• Although Kagura from Inuyasha has shown herself to be very fit physically (being a demon, it comes naturally for her), she always fights using wind-using spells and magic. She also has no issues cutting up your best friend and then turning them into a zombie to lure you into an ambush.
  • In the .hack//Legend of the Twilight anime and manga. Hotaru would be the battle mage of the group, except she's afraid to hurt the monsters.
  • Fatina, from The Tower of Druaga: The Aegis of Uruk. She uses a large staff that resembles a cannon for nuking things with her fire magic.
  • Kuesu from Omamori Himari.
  • While her bubbly and polite personality is perhaps more in line with a White Magician Girl, Magical Circle Guru-Guru's Kukuri dresses in black and uses demon summoning magic.
  • Hayate Yagami of the Lyrical Nanoha franchise, who as the Queen of the Night Sky, comes with the widest variety of nuke-level offensive spells in the cast. These range from releasing city-wide spheres of darkness to creating massive icebergs that dwarf spaceships.
  • Yu-Gi-Oh! has the Dark Magician. An excellent example of Dark Is Not Evil, as he fights to protect Yugi, and in his previous life, he was a priest who (Mahad, who sacrificed his own ba (life force) so he could fuse with his Illusion Magician) sacrificed his life for the Pharaoh.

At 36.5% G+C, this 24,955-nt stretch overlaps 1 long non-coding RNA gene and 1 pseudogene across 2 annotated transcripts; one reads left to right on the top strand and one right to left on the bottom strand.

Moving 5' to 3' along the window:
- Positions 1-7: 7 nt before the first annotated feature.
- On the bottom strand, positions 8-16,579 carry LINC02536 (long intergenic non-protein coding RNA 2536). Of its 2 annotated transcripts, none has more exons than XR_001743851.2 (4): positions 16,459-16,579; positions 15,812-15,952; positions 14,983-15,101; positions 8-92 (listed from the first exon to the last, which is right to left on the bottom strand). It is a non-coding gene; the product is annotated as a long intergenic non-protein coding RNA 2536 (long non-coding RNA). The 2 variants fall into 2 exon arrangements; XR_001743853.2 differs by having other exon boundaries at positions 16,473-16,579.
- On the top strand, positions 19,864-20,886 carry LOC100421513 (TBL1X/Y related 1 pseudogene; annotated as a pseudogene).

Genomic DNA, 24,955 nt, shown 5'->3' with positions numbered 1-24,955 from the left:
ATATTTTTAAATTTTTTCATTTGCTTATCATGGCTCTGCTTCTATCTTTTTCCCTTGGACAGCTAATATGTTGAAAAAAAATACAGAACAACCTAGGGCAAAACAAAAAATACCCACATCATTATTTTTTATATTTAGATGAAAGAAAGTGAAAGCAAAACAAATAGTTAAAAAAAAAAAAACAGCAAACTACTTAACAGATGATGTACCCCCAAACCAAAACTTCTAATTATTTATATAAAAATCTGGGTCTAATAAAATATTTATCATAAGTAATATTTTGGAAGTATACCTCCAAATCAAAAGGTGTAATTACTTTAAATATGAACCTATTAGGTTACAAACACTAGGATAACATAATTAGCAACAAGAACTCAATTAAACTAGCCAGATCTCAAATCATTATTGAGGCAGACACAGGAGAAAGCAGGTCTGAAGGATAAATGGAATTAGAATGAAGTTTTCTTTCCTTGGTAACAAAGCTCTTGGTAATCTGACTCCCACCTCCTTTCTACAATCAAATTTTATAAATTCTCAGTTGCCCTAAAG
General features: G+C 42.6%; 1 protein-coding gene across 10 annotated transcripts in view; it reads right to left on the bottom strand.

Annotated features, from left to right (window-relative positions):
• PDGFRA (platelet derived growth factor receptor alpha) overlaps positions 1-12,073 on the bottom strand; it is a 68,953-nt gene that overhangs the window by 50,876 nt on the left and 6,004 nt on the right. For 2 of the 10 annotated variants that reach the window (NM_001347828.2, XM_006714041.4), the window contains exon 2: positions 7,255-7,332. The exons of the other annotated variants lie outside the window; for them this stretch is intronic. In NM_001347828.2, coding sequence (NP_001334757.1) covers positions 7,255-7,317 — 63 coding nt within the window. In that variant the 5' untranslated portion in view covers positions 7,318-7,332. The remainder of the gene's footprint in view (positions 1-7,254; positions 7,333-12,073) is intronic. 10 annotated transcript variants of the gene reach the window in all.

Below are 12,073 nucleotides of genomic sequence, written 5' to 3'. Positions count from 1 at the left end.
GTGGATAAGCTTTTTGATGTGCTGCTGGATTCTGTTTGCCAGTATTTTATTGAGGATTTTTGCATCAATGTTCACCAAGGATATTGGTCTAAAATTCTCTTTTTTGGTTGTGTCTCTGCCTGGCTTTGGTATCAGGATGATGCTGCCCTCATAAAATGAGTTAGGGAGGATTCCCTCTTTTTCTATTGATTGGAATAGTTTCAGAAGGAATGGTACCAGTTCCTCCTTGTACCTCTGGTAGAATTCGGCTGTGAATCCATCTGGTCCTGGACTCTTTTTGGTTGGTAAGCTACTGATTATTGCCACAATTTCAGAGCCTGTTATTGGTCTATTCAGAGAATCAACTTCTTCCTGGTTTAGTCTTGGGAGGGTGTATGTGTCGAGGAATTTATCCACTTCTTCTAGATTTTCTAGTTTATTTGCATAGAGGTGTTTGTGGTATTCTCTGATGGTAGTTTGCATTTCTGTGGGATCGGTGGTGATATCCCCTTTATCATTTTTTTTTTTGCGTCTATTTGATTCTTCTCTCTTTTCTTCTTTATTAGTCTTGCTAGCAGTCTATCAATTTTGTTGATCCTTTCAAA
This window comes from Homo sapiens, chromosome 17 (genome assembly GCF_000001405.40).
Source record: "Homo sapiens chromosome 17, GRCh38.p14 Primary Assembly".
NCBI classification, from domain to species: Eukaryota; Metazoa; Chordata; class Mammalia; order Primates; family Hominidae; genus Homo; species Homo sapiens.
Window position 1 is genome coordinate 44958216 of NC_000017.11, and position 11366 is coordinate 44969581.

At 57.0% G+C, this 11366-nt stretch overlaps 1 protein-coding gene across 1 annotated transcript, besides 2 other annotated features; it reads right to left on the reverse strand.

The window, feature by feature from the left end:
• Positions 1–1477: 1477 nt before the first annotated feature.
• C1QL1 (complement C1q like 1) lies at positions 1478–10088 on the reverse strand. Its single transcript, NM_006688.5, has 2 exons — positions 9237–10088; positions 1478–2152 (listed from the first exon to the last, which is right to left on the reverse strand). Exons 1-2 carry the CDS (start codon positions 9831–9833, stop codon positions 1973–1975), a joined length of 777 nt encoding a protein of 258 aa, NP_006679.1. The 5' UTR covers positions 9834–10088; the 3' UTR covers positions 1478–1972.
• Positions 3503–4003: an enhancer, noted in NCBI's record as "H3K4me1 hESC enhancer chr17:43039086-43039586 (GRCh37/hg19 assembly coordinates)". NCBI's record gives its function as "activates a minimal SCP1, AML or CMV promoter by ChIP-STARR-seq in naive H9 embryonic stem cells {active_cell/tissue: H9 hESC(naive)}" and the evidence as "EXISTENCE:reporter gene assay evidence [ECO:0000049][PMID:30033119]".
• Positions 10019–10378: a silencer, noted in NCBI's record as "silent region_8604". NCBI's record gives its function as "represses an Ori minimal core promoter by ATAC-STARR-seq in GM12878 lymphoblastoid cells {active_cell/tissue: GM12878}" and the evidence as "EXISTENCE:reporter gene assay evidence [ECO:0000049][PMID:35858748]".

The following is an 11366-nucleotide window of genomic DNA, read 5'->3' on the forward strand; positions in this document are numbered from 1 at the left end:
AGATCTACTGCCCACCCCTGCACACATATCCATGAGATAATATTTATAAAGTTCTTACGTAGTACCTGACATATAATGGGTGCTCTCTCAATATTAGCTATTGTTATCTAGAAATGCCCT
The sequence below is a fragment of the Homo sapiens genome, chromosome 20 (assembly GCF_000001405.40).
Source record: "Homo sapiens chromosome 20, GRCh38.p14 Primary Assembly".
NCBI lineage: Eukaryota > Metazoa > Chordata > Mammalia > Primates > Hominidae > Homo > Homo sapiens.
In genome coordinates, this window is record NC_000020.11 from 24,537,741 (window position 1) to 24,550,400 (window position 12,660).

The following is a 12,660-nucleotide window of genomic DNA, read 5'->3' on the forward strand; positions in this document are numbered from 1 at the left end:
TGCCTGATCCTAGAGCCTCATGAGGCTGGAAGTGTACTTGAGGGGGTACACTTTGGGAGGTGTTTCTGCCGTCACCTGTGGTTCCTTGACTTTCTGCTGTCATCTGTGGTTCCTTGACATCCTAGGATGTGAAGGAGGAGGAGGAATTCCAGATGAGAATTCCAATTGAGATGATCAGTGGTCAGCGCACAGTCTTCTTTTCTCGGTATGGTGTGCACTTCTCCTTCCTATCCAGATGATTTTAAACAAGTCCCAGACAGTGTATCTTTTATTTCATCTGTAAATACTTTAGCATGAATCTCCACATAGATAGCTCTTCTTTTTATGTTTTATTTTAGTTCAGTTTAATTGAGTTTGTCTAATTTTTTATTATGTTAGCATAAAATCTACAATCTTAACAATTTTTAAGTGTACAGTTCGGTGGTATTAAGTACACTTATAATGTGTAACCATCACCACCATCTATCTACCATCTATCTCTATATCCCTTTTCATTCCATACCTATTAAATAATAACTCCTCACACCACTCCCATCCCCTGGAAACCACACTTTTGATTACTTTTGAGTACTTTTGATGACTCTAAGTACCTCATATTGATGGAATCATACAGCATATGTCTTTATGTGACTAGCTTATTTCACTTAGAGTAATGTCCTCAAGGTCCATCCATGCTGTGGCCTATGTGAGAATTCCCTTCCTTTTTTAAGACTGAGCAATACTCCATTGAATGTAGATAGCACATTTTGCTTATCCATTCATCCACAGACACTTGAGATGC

• One Piece gives us Nami, who, through her Clima-Tact, can control the weather in such a way that it's similar to her casting elemental spells. While lightning is her specialty, she's also more than able to utilize every element in nature to good effect when she needs to.
  • Three of the Kages fight like this during the Fourth Shinobi War of Naruto. Gaara attacks with his sand and uses no taijutsu techniques, Onoki blasts people from afar with his Dust Release attacks due to old age and back problems and Mei Terumi unleashes a barrage of water, mist, and magma attacks.
  • Attack mages in Black Clover mostly use their magic offensively at a long range. When Noelle, who had struggled to properly control her incredible magic power, learns Sea Dragon's Roar, Yami notes that she's an incredible attack mage even for her great latent abilities.
  • Roy Mustang from Fullmetal Alchemist is the current page image for Military Mage. While many alchemists throughout the series use alchemy in combat, his command of fire and explosions allows for directly aggressive and massively damaging ranged attacks (and on a large scale, if he so chooses), which elevates him to a much more significant threat level than other alchemists who may have to get into arm’s reach of their opponents to deal damage and may only be capable of engaging one or two people at a time. This is why the military employs him. Contrast protagonists Edward and Alphonse who make much more frequent use of alchemy for mundane reasons, and when they do use it in combat, it’s generally more to make weapons, shield themselves, or immobilize an opponent than to do direct damage.